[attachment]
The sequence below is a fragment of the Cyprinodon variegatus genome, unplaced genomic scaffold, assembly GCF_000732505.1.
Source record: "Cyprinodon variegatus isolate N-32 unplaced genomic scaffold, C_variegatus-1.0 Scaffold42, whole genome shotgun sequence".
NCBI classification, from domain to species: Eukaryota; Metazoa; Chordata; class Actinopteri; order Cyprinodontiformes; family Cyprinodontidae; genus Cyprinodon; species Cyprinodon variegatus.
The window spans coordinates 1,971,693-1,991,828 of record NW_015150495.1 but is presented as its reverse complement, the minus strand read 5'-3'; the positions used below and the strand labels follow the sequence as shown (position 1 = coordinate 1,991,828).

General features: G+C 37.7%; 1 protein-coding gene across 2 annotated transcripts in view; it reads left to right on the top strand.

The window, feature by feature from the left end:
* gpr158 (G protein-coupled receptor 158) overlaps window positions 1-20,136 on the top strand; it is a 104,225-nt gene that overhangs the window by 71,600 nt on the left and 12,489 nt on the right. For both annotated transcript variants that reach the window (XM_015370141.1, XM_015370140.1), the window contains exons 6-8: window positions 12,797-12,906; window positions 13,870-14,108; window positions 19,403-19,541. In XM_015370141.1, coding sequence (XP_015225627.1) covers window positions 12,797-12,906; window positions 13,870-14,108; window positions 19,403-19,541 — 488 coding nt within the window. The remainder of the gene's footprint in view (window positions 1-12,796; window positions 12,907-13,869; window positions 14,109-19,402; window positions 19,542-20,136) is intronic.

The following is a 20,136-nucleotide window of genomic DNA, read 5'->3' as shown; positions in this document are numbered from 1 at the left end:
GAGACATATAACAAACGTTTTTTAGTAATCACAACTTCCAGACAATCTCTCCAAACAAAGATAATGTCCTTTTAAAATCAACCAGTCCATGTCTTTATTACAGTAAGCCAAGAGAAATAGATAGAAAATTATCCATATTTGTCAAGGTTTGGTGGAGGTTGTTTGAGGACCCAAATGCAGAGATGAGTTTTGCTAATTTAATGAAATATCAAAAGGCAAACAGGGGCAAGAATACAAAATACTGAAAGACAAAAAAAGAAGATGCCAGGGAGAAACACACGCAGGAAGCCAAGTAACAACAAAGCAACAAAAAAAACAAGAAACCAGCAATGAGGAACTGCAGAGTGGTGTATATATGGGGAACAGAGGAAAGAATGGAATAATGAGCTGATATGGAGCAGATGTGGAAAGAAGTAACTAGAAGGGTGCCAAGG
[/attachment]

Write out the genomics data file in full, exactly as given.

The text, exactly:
The sequence below is a fragment of the Cyprinodon variegatus genome, unplaced genomic scaffold, assembly GCF_000732505.1.
Source record: "Cyprinodon variegatus isolate N-32 unplaced genomic scaffold, C_variegatus-1.0 Scaffold42, whole genome shotgun sequence".
NCBI classification, from domain to species: Eukaryota; Metazoa; Chordata; class Actinopteri; order Cyprinodontiformes; family Cyprinodontidae; genus Cyprinodon; species Cyprinodon variegatus.
The window spans coordinates 1,971,693-1,991,828 of record NW_015150495.1 but is presented as its reverse complement, the minus strand read 5'-3'; the positions used below and the strand labels follow the sequence as shown (position 1 = coordinate 1,991,828).

General features: G+C 37.7%; 1 protein-coding gene across 2 annotated transcripts in view; it reads left to right on the top strand.

The window, feature by feature from the left end:
* gpr158 (G protein-coupled receptor 158) overlaps window positions 1-20,136 on the top strand; it is a 104,225-nt gene that overhangs the window by 71,600 nt on the left and 12,489 nt on the right. For both annotated transcript variants that reach the window (XM_015370141.1, XM_015370140.1), the window contains exons 6-8: window positions 12,797-12,906; window positions 13,870-14,108; window positions 19,403-19,541. In XM_015370141.1, coding sequence (XP_015225627.1) covers window positions 12,797-12,906; window positions 13,870-14,108; window positions 19,403-19,541 — 488 coding nt within the window. The remainder of the gene's footprint in view (window positions 1-12,796; window positions 12,907-13,869; window positions 14,109-19,402; window positions 19,542-20,136) is intronic.

The following is a 20,136-nucleotide window of genomic DNA, read 5'->3' as shown; positions in this document are numbered from 1 at the left end:
GAGACATATAACAAACGTTTTTTAGTAATCACAACTTCCAGACAATCTCTCCAAACAAAGATAATGTCCTTTTAAAATCAACCAGTCCATGTCTTTATTACAGTAAGCCAAGAGAAATAGATAGAAAATTATCCATATTTGTCAAGGTTTGGTGGAGGTTGTTTGAGGACCCAAATGCAGAGATGAGTTTTGCTAATTTAATGAAATATCAAAAGGCAAACAGGGGCAAGAATACAAAATACTGAAAGACAAAAAAAGAAGATGCCAGGGAGAAACACACGCAGGAAGCCAAGTAACAACAAAGCAACAAAAAAAACAAGAAACCAGCAATGAGGAACTGCAGAGTGGTGTATATATGGGGAACAGAGGAAAGAATGGAATAATGAGCTGATATGGAGCAGATGTGGAAAGAAGTAACTAGAAGGGTGCCAAGG